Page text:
This is the fourth blawg in a series we began in an effort to summarily highlight how the EEOC?s stated objectives have been manifested since being outlined in the Strategic Enforcement Guidelines issued in January of 2013. As noted previously, one of the primary issues the EEOC identified was ?Addressing emerging issues.? On this issue, the EEOC has increasingly endeavored to rely on conciliation process to resolve disputes.
?Conciliation? is just a fancy word for trying to reach a settlement before an EEOC Investigation and determination evolves into an actual lawsuit brought by the agency.? It’s an option many employers want to at least explore before having to engage in the costly defense of a discrimination suit brought by the EEOC.? The requirement that the EEOC engage in good faith conciliation is not discretionary, and is expressly required under Title VII.
When the EEOC makes a ?reasonable cause? determination in the course of investigating a charge of discrimination, it triggers a mandatory responsibility under 42 U.S.C. ? 2000e-5(f)(1) to engage in good faith conciliation efforts before filing a lawsuit. This responsibility is not supposed to be a mere formality that is satisfied by merely making a few telephone calls and then checking a box on an agency form. ?Conciliation, after all, serves important public interests by, among other things, guaranteeing administrative due process to the accused, protecting the public from unwarranted litigation expense, and conserving scarce administrative and judicial resources. It is for these reasons that federal courts uniformly recognize that the responsibility of good faith conciliation is so important that honoring it is a condition precedent to the EEOC filing a lawsuit.
To satisfy the statutory requirement of good faith conciliation, the EEOC must: (1) outline to the employer the reasonable cause for its belief that the law has been violated; (2) offer an opportunity for voluntary compliance; and (3) respond in a reasonable and flexible manner to the reasonable attitudes of the employer. If a court finds that the EEOC terminated conciliation prematurely or failed to conciliate in good faith, it may stay the action and compel the EEOC to conciliate or dismiss the lawsuit. 42 U.S.C. ? 2000e-5(f)(1) (1976) (the court may ?in its discretion stay further proceedings for not more than sixty days pending further efforts of the Commission to obtain voluntary compliance?).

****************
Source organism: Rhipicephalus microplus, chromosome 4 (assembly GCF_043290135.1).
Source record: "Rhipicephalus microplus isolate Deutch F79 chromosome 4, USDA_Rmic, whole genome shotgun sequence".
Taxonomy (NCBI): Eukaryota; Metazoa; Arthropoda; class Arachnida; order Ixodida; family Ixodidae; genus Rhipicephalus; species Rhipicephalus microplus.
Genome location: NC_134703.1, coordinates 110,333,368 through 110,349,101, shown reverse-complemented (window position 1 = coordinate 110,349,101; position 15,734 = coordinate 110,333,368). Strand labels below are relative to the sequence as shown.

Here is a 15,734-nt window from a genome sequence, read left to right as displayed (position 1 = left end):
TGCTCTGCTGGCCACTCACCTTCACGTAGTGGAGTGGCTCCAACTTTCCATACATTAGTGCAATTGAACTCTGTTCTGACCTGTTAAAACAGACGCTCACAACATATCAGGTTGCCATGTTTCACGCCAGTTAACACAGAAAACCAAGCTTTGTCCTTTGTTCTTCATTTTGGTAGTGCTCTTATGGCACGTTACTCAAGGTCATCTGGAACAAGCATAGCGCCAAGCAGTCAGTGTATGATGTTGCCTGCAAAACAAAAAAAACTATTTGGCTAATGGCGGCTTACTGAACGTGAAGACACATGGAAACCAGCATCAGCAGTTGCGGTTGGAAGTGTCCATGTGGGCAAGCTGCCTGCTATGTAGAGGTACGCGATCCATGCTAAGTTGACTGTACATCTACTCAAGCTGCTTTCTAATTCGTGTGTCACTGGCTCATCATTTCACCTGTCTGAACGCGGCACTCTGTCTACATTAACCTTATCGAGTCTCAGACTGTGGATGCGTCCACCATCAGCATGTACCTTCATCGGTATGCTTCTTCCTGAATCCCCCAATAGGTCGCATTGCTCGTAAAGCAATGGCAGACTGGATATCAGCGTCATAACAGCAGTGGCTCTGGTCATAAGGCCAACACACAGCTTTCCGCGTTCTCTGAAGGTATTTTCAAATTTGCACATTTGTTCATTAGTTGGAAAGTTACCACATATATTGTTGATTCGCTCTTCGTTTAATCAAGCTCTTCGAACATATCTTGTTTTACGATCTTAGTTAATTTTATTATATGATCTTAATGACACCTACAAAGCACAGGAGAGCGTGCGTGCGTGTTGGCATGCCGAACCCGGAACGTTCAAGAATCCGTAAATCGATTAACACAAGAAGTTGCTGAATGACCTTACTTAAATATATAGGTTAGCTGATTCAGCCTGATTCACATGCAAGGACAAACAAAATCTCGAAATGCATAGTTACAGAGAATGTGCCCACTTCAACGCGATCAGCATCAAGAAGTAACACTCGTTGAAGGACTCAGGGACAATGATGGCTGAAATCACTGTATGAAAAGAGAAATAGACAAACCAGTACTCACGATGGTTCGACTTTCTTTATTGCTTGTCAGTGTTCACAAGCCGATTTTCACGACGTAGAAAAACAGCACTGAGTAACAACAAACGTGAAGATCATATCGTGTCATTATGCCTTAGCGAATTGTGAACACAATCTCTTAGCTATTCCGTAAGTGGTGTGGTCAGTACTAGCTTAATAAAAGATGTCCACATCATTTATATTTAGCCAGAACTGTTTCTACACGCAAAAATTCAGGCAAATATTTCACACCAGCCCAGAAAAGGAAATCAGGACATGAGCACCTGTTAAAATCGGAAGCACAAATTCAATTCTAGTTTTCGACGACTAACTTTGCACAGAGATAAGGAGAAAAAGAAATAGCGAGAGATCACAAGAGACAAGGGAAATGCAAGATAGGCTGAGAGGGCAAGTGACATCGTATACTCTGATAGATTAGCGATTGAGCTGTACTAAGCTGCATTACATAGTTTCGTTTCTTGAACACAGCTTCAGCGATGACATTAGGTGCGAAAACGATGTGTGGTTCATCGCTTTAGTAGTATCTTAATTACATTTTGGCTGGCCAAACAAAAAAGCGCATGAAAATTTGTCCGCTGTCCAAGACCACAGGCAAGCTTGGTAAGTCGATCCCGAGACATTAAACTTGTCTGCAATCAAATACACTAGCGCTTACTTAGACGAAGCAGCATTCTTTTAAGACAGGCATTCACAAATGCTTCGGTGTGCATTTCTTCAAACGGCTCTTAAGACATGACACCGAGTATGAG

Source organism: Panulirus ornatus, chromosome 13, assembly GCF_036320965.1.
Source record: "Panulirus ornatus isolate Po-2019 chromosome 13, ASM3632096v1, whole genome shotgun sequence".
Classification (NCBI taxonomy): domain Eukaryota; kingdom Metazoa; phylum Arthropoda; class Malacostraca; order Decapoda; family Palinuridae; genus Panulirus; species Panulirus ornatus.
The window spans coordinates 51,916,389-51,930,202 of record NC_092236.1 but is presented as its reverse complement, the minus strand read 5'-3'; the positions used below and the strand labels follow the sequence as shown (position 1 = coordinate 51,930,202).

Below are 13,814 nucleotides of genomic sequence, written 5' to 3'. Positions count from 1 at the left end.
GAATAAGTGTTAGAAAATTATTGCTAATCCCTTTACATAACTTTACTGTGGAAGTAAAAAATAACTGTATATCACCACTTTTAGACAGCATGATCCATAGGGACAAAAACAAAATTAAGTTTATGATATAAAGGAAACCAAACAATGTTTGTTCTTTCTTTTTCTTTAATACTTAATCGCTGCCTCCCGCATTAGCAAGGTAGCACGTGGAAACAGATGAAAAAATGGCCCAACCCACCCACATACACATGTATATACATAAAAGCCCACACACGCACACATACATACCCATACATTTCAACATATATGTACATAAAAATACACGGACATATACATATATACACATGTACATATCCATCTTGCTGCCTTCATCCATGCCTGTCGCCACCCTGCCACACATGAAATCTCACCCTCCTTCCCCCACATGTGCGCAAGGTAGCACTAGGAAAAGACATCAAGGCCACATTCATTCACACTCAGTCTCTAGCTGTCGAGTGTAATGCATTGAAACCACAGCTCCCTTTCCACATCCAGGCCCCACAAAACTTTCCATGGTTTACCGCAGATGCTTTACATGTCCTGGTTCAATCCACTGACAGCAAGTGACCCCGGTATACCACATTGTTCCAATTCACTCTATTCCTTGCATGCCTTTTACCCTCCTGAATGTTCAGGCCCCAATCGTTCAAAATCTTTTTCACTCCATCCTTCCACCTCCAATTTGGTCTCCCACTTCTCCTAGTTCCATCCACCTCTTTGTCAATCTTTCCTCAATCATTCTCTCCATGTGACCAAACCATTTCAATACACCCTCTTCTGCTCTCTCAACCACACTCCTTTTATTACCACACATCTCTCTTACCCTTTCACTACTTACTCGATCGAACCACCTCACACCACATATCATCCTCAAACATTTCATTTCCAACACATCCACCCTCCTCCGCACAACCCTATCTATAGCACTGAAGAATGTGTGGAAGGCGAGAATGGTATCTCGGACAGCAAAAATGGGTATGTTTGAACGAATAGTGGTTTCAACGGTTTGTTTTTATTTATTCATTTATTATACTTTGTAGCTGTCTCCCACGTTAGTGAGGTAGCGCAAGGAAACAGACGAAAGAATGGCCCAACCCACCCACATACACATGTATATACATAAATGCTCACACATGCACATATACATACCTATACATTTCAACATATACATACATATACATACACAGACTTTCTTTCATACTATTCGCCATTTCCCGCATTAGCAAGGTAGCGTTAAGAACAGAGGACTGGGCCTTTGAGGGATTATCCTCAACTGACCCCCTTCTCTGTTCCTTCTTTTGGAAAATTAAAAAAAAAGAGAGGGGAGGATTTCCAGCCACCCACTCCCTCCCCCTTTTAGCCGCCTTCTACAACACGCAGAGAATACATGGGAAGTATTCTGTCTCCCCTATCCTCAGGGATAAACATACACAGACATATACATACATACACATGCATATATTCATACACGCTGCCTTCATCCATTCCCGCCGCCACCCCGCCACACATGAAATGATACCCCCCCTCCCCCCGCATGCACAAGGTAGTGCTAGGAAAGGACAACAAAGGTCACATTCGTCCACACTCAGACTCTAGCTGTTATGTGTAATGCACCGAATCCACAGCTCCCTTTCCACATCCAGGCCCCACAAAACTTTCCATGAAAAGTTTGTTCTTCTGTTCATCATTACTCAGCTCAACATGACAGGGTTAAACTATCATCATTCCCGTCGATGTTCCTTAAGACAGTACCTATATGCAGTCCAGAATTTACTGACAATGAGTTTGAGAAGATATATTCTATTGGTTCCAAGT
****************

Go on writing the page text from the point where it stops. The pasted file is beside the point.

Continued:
Asserting bad faith conciliation can be an important defense available to employers in federal court.? So what are some hallmarks of ?bad faith? conciliation? Denying an employer?s reasonable request for a face-to-face meeting is a common and compelling factor in finding that the EEOC has failed to conciliate in good faith. Another very common tactic found by the courts to be unreasonable and in bad faith is if the EEOC takes an ?all-or-nothing? approach to settlement. As noted by the United States Court of Appeals for the Fifth Circuit, ?[t]he EEOC’s take-it-or-leave-it demand for more than $150,000 represents the coercive, ?all-or-nothing approach? previously condemned by this court??? Lastly, federal courts have held that the EEOC?s failure to explain its monetary demands is not reasonable and does not allow a defendant to properly respond.
On June 30, 2014, the U.S. Supreme Court announced that it had agreed to hear a case to decide whether federal courts can review the conciliation efforts of the EEOC. The EEOC takes the position that conciliation efforts are not reviewable by federal courts. The agency recently scored a significant court victory as to that position, and that is the case that will be reviewed by the Supreme Court. In EEOC v. Mach Mining, LLC, the United States Court of Appeals for the Seventh Circuit ruled that an alleged failure by the EEOC to conciliate is not an affirmative defense to the merits of a discrimination suit.? The Seventh Circuit further noted that ?conciliation is an informal process entrusted solely to the EEOC?s expert judgment and that the process is to remain confidential? and ?[a] court reviewing whether the agency negotiated in good faith would almost inevitably find itself engaged in a prohibited inquiry into the substantive reasonableness of particular offers ? not to mention using confidential and inadmissible materials as evidence ? unless its review were so cursory as to be meaningless.?
Mach Mining has petitioned for review by the United States Supreme Court because the Seventh Circuit?s decision conflicts with the rulings in other circuits, and the EEOC also asked the Supreme Court to review the ruling so as to definitively determine if the EEOC?s pre-litigation conciliation efforts are subject to federal court review.? The Supreme Court will hear the case in its 2014-15 term, which begins in October of this year.
Smart Tip: Seek advice and counsel before agreeing to conciliation or mediation before the EEOC.